Aphelion Issue 224, Volume 21
December 2017 / January 2018
 
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The Corpse Collector

by Patrick Moloney




It is an ill wind that does not blow well for someone, a simple philosophy the tall gaunt man used as his measuring stick for life. When the populous of the larger towns and cities threw themselves on their knees crying to heaven in despair, George Fernley calmly pondered the merits of what had been visited on them. He carefully surveyed the devastation that befell his fellow man, and in it he saw opportunity. The pestilence spread through the most populated areas like a wild fire, and those unfortunate souls that lived their miserable lives in places of squalor were the first to succumb. However the age old adage held true this time just as it always had, soon death was indeed living up to its lofty reputation as the great leveller. When misfortune found its way to the doors of the wealthy things began to happen, pending disaster had a rare talent for focusing the mind. So the people of wealth and influence focused their mind sharply on their own survival. It was at this time that George Fernley began to avail of the opportunities that he always knew would present themselves.

A fund was set up by these very same rich and powerful people in order to bury the poor of each parish. It was not through any sense of Christian charity, but rather out of necessity to ensure their very survival. It was widely agreed that the corpses of these misfortunate souls represented an additional public health hazard, a man of George’s commercial astuteness immediately recognised the good in this ill wind. The honourable George Fernley esquire found himself in the happy position of providing the relevant authorities with his services, for the princely sum of one shilling per head. George provided a good Christian burial for those who otherwise would lie polluting the air of the towns and cities of the area. Fernley became an undertaker of sorts. Albeit the hearse provided being an open cart on which the bodies were stacked like so many sacks, and the Christian burial being a great open pit where the quick lime soon dissolved the pitiful cadavers. It was an ideal business relationship between the grim reaper and George Fernley; death held merry sway and his coffers grew.

As with all things in this life nothing is really permanent, including plagues and pestilence, and the wild fire eventually burned itself out. But not before it left George Fernley a man of substantial wealth; however, eaten bread is soon forgotten and the very people who courted his services now shunned him. The fact he boasted a far healthier bank balance than the majority of the so called upper class, mattered not a jot in their eyes. George had served his purpose and been rewarded handsomely for it, now the people who employed him wanted him out of their sight. The tall gaunt man could never have been accused of being over sensitive by any stretch of the imagination. However when George would turn up at Church or any social gatherings, in all the finery his money could buy, it would irk him sorely to hear their whispered comments; even people like George Fernley cringed at being referred to as ‘The corpse collector’. But being a man of practical mind, he knew there was nothing to be gained from openly confronting these people.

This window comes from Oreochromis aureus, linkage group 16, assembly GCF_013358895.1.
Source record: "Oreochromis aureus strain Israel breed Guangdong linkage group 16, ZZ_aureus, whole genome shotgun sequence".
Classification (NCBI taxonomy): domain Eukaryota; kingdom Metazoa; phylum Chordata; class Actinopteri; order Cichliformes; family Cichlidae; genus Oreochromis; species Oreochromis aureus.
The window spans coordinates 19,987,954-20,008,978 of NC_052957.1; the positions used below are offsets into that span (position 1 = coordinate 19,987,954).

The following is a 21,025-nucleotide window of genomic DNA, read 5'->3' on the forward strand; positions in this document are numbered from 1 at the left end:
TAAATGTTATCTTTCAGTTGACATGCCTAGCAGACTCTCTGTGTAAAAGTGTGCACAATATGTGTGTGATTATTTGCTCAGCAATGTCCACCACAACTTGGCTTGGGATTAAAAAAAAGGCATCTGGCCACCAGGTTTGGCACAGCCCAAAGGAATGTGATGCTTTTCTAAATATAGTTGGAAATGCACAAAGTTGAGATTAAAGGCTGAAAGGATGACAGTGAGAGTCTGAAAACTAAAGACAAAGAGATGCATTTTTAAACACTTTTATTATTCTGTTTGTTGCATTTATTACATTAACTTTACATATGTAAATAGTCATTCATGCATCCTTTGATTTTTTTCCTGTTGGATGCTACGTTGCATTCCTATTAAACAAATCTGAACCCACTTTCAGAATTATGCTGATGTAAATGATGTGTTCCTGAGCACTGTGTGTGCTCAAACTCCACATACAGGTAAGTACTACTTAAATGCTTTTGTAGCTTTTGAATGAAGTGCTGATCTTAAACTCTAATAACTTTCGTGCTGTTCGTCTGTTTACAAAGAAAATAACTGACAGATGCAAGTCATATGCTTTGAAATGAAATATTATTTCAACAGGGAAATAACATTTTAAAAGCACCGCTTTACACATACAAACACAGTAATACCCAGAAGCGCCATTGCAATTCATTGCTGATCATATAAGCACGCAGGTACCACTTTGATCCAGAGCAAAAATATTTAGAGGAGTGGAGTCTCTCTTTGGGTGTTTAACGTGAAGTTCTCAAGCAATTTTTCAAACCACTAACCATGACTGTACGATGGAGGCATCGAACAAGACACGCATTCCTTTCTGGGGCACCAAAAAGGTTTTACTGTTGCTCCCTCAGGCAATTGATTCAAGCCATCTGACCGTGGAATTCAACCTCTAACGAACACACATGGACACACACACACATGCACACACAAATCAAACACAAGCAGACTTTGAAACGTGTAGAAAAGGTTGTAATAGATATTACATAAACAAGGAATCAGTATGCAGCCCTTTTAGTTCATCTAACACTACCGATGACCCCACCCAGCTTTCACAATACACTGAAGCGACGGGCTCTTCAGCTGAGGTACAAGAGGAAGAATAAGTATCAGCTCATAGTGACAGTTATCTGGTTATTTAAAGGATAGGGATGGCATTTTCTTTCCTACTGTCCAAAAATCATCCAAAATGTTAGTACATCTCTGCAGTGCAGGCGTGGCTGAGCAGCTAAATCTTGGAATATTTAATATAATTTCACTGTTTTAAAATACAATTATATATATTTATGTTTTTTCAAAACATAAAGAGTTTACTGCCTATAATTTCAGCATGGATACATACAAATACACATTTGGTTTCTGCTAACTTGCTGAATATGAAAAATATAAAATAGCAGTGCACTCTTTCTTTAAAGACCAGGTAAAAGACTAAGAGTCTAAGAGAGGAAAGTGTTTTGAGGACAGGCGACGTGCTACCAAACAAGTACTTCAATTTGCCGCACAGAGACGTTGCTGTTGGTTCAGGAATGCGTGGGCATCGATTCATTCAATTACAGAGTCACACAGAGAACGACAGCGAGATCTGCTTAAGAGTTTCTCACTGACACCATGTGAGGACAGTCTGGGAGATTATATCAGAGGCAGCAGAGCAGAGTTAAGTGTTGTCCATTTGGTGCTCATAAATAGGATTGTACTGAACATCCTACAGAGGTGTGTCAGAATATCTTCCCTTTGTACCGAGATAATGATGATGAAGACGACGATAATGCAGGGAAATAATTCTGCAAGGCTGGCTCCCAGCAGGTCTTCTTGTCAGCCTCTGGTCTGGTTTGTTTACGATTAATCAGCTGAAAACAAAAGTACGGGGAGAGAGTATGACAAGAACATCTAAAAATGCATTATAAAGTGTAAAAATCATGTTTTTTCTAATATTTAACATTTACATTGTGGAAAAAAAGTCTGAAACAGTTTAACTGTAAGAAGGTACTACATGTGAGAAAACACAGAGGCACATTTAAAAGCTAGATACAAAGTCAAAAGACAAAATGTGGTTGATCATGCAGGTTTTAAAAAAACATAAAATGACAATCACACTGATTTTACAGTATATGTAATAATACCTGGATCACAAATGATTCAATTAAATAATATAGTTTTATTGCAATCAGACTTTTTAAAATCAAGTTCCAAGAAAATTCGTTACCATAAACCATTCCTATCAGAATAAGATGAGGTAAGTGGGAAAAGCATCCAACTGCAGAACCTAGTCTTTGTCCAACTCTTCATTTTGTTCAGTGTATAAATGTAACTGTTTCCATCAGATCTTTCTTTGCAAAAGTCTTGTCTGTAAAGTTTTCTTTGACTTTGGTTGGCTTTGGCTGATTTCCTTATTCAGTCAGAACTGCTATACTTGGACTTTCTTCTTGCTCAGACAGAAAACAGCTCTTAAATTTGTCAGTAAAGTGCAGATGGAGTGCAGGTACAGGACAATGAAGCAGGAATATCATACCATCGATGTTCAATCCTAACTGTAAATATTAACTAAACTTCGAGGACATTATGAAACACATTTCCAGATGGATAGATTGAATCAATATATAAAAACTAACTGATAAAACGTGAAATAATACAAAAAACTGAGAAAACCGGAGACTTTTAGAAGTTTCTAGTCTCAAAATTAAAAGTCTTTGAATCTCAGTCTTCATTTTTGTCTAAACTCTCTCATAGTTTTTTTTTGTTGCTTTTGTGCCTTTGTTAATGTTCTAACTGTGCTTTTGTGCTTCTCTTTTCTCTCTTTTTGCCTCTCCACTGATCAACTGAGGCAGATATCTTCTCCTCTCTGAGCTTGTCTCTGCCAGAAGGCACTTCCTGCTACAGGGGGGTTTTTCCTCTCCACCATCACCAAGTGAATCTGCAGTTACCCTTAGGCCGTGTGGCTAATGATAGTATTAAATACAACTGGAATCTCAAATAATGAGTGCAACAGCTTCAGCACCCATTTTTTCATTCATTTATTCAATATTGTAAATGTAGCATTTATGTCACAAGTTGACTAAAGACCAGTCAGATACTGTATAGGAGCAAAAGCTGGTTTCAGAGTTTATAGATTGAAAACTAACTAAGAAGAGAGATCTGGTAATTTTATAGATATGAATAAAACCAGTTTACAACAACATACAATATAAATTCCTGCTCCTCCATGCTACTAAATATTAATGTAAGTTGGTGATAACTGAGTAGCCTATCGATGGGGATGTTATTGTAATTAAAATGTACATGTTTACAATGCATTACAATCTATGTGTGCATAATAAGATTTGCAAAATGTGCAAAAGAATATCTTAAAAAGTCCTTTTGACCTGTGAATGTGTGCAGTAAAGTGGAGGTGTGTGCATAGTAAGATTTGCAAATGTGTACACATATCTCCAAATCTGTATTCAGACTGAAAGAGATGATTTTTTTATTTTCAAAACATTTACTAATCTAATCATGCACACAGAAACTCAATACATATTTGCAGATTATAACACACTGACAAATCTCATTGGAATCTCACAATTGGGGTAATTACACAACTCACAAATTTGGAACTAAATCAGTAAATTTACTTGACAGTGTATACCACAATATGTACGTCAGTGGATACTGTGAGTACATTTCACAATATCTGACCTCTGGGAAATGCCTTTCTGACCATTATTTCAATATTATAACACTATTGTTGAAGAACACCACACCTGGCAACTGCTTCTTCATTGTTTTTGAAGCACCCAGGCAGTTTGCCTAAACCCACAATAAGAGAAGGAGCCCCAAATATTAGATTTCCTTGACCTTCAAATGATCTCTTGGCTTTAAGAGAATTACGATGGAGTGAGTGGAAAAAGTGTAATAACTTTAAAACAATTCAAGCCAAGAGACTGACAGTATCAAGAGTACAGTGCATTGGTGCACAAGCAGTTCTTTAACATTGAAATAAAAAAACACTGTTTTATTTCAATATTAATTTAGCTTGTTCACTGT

George withdrew from all social activities in the end, preferring instead to focus his mind on what he was best at. Identifying opportunities and accumulating more wealth, he settled his mind to a simple plan. He would continue to make as much money as he could from this society and he would retire to some place where the source of his wealth would not be questioned or frowned upon. They may have branded him as a scavenger, but the pestilence was to become a blessing that kept giving for George Fernley. It was simple mathematics that provided his next opportunity, the poor and working class had suffered most from the sickness. The plague had wiped them out in their thousands, and he had benefitted from their passing. Now ‘The corpse collector’ would benefit from their absence. Commerce depended on a good supply of consumers. But it also depended on a good supply of cheap labour; the very people who had ostracised George depended on commerce to maintain their positions. An ill wind was once again going to blow well for George, now it was just a matter of how best to avail of this new opportunity.